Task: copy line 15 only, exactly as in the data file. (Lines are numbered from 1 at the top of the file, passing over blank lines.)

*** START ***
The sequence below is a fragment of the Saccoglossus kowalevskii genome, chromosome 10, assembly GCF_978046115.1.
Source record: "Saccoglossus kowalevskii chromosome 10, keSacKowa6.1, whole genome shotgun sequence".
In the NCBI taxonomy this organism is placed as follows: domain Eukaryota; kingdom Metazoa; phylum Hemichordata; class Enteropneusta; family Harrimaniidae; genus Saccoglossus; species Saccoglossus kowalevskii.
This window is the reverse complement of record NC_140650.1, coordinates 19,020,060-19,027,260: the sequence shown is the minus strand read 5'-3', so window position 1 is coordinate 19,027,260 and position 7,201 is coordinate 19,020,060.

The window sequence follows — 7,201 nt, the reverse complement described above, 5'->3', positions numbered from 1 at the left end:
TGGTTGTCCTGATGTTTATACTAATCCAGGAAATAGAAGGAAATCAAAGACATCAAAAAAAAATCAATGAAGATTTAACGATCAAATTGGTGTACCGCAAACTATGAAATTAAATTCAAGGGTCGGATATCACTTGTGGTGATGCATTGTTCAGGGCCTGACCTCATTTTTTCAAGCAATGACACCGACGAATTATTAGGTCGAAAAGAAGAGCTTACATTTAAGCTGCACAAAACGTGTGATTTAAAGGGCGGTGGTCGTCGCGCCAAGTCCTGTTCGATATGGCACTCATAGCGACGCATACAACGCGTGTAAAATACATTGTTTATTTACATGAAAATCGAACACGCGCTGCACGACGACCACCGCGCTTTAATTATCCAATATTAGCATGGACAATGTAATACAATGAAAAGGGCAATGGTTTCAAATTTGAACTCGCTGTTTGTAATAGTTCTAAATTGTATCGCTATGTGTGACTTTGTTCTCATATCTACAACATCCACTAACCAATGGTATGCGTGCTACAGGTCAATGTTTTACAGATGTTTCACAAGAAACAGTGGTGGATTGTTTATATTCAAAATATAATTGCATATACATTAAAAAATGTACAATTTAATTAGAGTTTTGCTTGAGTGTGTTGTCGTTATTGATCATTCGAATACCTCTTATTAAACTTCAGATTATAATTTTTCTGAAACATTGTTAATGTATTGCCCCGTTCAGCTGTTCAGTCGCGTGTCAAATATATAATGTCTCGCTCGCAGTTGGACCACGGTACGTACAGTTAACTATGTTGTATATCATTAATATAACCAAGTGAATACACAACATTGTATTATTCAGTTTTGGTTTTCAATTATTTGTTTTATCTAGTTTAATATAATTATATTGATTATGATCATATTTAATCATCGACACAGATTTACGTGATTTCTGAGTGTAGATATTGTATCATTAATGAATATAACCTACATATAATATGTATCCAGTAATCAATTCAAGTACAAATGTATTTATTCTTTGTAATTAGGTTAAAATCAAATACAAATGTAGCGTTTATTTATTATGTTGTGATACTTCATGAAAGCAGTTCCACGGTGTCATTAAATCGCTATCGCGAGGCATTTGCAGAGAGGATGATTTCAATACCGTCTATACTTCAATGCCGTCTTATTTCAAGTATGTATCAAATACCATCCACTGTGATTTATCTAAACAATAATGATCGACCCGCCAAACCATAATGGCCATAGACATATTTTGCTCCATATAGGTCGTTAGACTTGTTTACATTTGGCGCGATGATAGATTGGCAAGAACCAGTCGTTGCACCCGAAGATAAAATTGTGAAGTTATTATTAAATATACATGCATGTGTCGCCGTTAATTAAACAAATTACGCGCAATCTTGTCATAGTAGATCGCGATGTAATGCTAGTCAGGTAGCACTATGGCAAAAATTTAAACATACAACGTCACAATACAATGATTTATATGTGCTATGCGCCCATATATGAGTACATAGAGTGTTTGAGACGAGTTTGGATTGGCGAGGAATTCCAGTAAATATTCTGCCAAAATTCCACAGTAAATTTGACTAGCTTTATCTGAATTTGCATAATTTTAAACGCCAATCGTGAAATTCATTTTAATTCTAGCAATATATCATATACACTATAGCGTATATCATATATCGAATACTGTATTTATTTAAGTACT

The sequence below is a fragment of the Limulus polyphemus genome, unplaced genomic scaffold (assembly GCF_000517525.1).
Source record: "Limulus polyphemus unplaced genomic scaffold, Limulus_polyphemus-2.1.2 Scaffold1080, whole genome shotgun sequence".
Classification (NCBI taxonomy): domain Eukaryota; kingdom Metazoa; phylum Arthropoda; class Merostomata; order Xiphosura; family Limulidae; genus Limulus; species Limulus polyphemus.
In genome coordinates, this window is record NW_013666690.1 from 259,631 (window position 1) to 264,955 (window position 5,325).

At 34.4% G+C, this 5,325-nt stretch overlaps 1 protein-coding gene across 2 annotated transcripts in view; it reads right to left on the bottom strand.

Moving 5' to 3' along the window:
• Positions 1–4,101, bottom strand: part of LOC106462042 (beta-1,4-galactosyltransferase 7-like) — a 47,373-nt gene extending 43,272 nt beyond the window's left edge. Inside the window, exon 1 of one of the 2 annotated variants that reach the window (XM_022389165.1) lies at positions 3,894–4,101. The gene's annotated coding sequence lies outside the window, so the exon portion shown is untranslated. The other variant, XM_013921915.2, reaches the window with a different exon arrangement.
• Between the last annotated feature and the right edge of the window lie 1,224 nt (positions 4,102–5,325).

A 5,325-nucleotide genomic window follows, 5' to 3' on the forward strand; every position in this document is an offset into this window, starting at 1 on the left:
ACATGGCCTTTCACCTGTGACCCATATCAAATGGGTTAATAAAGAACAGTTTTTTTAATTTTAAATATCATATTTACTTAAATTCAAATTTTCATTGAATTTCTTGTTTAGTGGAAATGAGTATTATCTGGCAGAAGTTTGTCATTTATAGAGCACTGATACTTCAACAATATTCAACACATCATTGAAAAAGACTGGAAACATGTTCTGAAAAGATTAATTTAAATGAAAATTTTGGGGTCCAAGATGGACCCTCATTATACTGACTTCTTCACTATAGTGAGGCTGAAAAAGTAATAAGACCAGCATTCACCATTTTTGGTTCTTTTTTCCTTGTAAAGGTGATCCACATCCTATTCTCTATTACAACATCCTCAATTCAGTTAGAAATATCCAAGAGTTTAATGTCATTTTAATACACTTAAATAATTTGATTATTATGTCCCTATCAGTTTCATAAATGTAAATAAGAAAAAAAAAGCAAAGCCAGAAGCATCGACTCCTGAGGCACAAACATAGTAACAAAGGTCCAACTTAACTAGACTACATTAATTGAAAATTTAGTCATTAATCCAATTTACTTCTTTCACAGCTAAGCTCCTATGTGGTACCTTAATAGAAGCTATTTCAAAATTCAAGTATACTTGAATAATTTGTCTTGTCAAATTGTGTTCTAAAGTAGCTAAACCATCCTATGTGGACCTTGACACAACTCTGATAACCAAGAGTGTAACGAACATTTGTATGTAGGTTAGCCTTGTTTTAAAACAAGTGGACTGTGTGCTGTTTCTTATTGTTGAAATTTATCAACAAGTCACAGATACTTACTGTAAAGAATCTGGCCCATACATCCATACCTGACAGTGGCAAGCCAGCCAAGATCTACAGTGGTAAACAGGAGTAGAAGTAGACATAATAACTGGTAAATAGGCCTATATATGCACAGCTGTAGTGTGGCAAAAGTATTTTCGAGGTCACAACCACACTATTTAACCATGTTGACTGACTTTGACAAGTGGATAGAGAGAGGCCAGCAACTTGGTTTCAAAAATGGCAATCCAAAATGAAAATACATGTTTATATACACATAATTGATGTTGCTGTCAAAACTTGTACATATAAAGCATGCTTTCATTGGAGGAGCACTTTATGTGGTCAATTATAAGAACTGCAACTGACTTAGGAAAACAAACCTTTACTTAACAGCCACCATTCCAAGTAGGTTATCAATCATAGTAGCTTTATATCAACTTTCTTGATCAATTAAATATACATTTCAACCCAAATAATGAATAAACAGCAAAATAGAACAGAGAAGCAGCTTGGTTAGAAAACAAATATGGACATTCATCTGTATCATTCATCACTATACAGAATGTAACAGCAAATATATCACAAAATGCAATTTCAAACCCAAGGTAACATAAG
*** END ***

A 5,325-nucleotide genomic window follows, 5' to 3' on the forward strand; every position in this document is an offset into this window, starting at 1 on the left: